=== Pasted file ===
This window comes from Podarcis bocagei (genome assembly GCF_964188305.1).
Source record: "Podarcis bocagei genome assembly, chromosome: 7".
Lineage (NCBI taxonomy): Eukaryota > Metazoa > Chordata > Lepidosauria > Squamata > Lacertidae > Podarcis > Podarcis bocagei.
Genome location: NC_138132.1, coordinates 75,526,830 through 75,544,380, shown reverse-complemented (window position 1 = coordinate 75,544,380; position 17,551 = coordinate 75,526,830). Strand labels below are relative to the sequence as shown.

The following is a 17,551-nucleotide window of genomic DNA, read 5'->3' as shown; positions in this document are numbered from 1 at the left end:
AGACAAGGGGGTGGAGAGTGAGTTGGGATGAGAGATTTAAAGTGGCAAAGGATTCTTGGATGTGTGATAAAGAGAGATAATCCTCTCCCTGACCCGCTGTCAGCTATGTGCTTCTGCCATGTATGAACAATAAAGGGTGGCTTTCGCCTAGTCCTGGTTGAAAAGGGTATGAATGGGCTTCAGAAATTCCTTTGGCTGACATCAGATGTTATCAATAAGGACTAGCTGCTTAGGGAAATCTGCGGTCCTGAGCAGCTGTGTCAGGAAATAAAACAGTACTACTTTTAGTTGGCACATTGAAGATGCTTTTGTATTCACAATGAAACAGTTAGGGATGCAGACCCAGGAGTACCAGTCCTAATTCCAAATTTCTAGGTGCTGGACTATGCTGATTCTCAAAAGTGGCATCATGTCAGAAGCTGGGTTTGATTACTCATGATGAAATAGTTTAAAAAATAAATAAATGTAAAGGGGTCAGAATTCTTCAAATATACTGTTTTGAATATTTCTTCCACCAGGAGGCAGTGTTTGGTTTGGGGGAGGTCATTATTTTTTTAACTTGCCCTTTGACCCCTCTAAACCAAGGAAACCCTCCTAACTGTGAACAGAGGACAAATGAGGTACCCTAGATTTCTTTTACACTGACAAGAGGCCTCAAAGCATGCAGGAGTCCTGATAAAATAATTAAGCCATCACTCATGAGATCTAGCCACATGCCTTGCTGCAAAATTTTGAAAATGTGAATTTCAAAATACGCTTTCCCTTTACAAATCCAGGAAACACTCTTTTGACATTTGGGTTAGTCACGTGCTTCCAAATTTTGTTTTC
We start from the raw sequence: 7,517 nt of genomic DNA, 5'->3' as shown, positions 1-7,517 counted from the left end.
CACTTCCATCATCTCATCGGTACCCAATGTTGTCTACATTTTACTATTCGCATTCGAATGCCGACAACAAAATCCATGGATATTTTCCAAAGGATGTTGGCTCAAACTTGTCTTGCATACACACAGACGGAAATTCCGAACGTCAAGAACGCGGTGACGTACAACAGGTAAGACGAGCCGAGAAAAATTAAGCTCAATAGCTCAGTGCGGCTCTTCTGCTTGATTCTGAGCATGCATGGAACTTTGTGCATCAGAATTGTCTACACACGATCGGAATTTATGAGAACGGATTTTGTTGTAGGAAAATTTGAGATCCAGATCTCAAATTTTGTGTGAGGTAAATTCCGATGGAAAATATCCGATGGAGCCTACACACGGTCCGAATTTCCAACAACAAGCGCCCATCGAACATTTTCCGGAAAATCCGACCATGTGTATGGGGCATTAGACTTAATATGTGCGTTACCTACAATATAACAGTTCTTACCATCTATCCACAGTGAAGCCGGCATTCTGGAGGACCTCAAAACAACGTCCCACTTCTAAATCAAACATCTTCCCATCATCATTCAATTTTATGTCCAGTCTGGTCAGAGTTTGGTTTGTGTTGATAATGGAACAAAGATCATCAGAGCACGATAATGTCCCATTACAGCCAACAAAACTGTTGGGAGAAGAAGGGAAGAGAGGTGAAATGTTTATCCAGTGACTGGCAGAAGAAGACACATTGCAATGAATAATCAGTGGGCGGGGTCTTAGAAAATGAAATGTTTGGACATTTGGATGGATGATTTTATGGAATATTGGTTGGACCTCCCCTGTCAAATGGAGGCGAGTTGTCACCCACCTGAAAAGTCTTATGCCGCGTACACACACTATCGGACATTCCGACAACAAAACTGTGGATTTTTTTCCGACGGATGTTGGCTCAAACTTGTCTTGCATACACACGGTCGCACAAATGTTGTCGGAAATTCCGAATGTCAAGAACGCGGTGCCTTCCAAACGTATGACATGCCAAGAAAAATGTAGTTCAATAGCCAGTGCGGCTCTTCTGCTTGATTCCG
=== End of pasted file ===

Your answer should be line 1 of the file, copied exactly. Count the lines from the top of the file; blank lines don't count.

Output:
This window comes from Podarcis bocagei (genome assembly GCF_964188305.1).